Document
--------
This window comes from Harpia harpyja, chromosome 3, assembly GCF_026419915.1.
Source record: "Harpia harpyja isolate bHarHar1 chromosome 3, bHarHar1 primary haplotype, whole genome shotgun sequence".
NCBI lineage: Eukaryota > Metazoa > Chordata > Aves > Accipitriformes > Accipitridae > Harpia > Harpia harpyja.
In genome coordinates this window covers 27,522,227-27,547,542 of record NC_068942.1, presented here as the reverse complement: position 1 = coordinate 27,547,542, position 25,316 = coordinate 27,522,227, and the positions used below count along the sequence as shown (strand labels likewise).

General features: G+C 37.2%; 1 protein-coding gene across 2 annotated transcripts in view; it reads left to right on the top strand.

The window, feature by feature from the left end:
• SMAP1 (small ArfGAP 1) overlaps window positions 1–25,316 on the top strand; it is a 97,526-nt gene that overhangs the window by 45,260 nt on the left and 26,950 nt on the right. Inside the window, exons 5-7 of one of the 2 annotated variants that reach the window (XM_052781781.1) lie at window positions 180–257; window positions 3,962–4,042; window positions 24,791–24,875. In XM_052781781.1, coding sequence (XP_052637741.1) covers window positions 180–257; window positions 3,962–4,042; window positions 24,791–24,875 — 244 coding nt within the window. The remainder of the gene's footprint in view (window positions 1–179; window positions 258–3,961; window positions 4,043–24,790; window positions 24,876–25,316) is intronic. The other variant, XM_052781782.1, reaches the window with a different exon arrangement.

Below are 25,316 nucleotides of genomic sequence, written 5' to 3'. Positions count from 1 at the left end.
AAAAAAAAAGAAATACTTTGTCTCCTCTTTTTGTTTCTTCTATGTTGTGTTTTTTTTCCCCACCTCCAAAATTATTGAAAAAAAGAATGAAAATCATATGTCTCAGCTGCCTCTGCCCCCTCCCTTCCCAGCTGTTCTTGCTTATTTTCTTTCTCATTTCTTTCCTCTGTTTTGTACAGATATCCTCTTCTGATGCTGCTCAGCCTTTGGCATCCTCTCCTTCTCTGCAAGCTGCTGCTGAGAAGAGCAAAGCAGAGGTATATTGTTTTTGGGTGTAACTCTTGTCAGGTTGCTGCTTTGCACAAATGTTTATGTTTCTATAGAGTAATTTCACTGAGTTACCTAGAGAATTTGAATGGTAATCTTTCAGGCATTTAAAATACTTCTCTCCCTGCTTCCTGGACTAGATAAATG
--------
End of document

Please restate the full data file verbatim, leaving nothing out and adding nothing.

This window comes from Harpia harpyja, chromosome 3, assembly GCF_026419915.1.
Source record: "Harpia harpyja isolate bHarHar1 chromosome 3, bHarHar1 primary haplotype, whole genome shotgun sequence".
NCBI lineage: Eukaryota > Metazoa > Chordata > Aves > Accipitriformes > Accipitridae > Harpia > Harpia harpyja.
In genome coordinates this window covers 27,522,227-27,547,542 of record NC_068942.1, presented here as the reverse complement: position 1 = coordinate 27,547,542, position 25,316 = coordinate 27,522,227, and the positions used below count along the sequence as shown (strand labels likewise).

General features: G+C 37.2%; 1 protein-coding gene across 2 annotated transcripts in view; it reads left to right on the top strand.

The window, feature by feature from the left end:
• SMAP1 (small ArfGAP 1) overlaps window positions 1–25,316 on the top strand; it is a 97,526-nt gene that overhangs the window by 45,260 nt on the left and 26,950 nt on the right. Inside the window, exons 5-7 of one of the 2 annotated variants that reach the window (XM_052781781.1) lie at window positions 180–257; window positions 3,962–4,042; window positions 24,791–24,875. In XM_052781781.1, coding sequence (XP_052637741.1) covers window positions 180–257; window positions 3,962–4,042; window positions 24,791–24,875 — 244 coding nt within the window. The remainder of the gene's footprint in view (window positions 1–179; window positions 258–3,961; window positions 4,043–24,790; window positions 24,876–25,316) is intronic. The other variant, XM_052781782.1, reaches the window with a different exon arrangement.

Below are 25,316 nucleotides of genomic sequence, written 5' to 3'. Positions count from 1 at the left end.
AAAAAAAAAGAAATACTTTGTCTCCTCTTTTTGTTTCTTCTATGTTGTGTTTTTTTTCCCCACCTCCAAAATTATTGAAAAAAAGAATGAAAATCATATGTCTCAGCTGCCTCTGCCCCCTCCCTTCCCAGCTGTTCTTGCTTATTTTCTTTCTCATTTCTTTCCTCTGTTTTGTACAGATATCCTCTTCTGATGCTGCTCAGCCTTTGGCATCCTCTCCTTCTCTGCAAGCTGCTGCTGAGAAGAGCAAAGCAGAGGTATATTGTTTTTGGGTGTAACTCTTGTCAGGTTGCTGCTTTGCACAAATGTTTATGTTTCTATAGAGTAATTTCACTGAGTTACCTAGAGAATTTGAATGGTAATCTTTCAGGCATTTAAAATACTTCTCTCCCTGCTTCCTGGACTAGATAAATG